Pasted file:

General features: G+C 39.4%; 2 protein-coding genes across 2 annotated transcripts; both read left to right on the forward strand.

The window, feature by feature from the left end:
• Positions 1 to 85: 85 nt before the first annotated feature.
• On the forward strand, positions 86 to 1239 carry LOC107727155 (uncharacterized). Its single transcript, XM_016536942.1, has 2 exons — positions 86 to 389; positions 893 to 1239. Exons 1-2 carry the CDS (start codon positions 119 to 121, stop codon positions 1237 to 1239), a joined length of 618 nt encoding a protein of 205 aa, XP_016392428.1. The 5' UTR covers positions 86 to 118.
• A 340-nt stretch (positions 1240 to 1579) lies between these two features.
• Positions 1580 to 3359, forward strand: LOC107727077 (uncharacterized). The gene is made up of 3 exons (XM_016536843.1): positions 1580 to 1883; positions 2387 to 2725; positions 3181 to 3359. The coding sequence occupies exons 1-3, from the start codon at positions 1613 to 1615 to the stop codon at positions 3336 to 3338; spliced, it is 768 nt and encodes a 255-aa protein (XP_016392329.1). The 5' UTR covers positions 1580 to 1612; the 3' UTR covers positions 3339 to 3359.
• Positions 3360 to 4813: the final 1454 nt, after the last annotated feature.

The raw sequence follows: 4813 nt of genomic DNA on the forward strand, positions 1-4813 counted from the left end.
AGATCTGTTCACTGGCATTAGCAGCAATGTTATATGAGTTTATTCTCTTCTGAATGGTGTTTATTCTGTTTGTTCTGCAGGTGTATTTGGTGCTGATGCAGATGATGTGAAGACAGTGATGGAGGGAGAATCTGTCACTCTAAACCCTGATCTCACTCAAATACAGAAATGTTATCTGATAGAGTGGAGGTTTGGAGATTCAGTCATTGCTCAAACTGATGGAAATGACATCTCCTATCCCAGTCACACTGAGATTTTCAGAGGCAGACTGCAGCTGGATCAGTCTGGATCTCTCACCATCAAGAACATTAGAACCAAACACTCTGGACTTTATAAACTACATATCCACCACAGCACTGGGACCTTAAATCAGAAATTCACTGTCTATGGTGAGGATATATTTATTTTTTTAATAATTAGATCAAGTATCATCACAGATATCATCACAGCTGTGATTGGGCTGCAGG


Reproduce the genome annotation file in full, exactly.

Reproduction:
General features: G+C 39.4%; 2 protein-coding genes across 2 annotated transcripts; both read left to right on the forward strand.

The window, feature by feature from the left end:
• Positions 1 to 85: 85 nt before the first annotated feature.
• On the forward strand, positions 86 to 1239 carry LOC107727155 (uncharacterized). Its single transcript, XM_016536942.1, has 2 exons — positions 86 to 389; positions 893 to 1239. Exons 1-2 carry the CDS (start codon positions 119 to 121, stop codon positions 1237 to 1239), a joined length of 618 nt encoding a protein of 205 aa, XP_016392428.1. The 5' UTR covers positions 86 to 118.
• A 340-nt stretch (positions 1240 to 1579) lies between these two features.
• Positions 1580 to 3359, forward strand: LOC107727077 (uncharacterized). The gene is made up of 3 exons (XM_016536843.1): positions 1580 to 1883; positions 2387 to 2725; positions 3181 to 3359. The coding sequence occupies exons 1-3, from the start codon at positions 1613 to 1615 to the stop codon at positions 3336 to 3338; spliced, it is 768 nt and encodes a 255-aa protein (XP_016392329.1). The 5' UTR covers positions 1580 to 1612; the 3' UTR covers positions 3339 to 3359.
• Positions 3360 to 4813: the final 1454 nt, after the last annotated feature.

The raw sequence follows: 4813 nt of genomic DNA on the forward strand, positions 1-4813 counted from the left end.
AGATCTGTTCACTGGCATTAGCAGCAATGTTATATGAGTTTATTCTCTTCTGAATGGTGTTTATTCTGTTTGTTCTGCAGGTGTATTTGGTGCTGATGCAGATGATGTGAAGACAGTGATGGAGGGAGAATCTGTCACTCTAAACCCTGATCTCACTCAAATACAGAAATGTTATCTGATAGAGTGGAGGTTTGGAGATTCAGTCATTGCTCAAACTGATGGAAATGACATCTCCTATCCCAGTCACACTGAGATTTTCAGAGGCAGACTGCAGCTGGATCAGTCTGGATCTCTCACCATCAAGAACATTAGAACCAAACACTCTGGACTTTATAAACTACATATCCACCACAGCACTGGGACCTTAAATCAGAAATTCACTGTCTATGGTGAGGATATATTTATTTTTTTAATAATTAGATCAAGTATCATCACAGATATCATCACAGCTGTGATTGGGCTGCAGG